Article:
I agree with Jack and Houston's troubleshooting .

    However, If you have breakers in which the lever doesn't snap into * off * or * open * position when tripped ,there is a potentionally dangerous situation. Either something is obstructing the lever -- breaker not correctly mounted or the panel cover incorrectly installed -- or the internal spring mechanisim is faulty.

    In which case the obstruction needs to be corrected or the breaker replaced --- leaving this sort of condition is dangerous.
    "" an ounce of perception -- a pound of obscure "
    - Rush

  7. #7
    Join Date
    Dec 2007
    Location
    Tennessee
    Posts
    1,381

    Default Re: breaker tripping

    I agree with those who point to the outdoor outlet, but the GFCI could be bad. They do fail in this mode.

    I have a similar set up, a little moisture would get into the outside outlet (it was not an outdoor rated outlet) and cause it to trip. After enough cycles, the GFCI would simply not reset properly. I had to replace both, so far so good.

  8. #8
    Join Date
    May 2008
    Location
    Pacific Northwet
    Posts
    1,365

    Default Re: breaker tripping

    Quote Originally Posted by canuk View Post
    I agree with Jack and Houston's troubleshooting .

    However, If you have breakers in which the lever doesn't snap into * off * or * open * position when tripped ,there is a potentionally dangerous situation. Either something is obstructing the lever -- breaker not correctly mounted or the panel cover incorrectly installed -- or the internal spring mechanisim is faulty.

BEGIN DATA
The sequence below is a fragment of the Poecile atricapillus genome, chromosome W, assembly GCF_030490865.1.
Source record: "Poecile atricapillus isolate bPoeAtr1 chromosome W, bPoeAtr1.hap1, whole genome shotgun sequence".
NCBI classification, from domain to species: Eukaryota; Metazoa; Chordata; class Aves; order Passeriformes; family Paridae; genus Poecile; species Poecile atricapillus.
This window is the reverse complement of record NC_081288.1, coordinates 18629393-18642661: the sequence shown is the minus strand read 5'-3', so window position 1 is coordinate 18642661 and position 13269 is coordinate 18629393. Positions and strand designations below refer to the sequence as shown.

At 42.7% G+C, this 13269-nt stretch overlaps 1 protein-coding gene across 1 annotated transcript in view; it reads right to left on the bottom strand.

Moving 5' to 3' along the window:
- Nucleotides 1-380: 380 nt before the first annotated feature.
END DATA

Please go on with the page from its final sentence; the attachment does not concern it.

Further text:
In which case the obstruction needs to be corrected or the breaker replaced --- leaving this sort of condition is dangerous.
    No need to panic. I think what Houston was meant by "some breakers don't fully turn themselves off" is that many breakers have a "tripped" position between "on" and "off" -- they are fully off, they're just in a tripped position so you know that it has tripped and wasn't just turned off manually.
    The "Senior Member" designation under my name doesn't mean I know a lot, it just means I talk a lot.I've been a DIYer since I was 12 (thanks, Dad!). I have read several books on various home improvement topics. I do not have any current code books I can refer to. I was an apprentice plumber for two years.

  9. #9
    Join Date
    Aug 2007
    Location
    The Great White North
    Posts
    4,045

    Default Re: breaker tripping

    Quote Originally Posted by Fencepost View Post
    No need to panic. I think what Houston was meant by "some breakers don't fully turn themselves off" is that many breakers have a "tripped" position between "on" and "off" -- they are fully off, they're just in a tripped position so you know that it has tripped and wasn't just turned off manually.
    Perhaps that's a US thing. Those have been long gone around these parts.
    The CSA/UL/CEC here require the breaker lever to snap to the *off/open* position -- example : if the breaker lever *on/closed* position is to the left and the *off/open* position is to the right --- then when tripped it must snap to that position and stay --- it immediately indicates at a glance the breaker is open --- much like a single pole light switch.
    There is no loosey-goosey center positon.

    Then perhaps it should have been said that if the breaker is designed to snap and stay and doesn't then have them corrected.
    "" an ounce of perception -- a pound of obscure "
    - Rush

  10. #10
    Join Date
    Jun 2007
    Location
    Fayette County, Ohio
    Posts
    5,560

    Default Re: breaker tripping

    All the breakers I've seen trip to the center position. That way it is readily visible that it was a trip not just turned off. It requires pushing the breaker to the full off position to reset it then push it to the on position.

    Jack
    Be sure you live your life, because you are a long time dead.-Scottish Proverb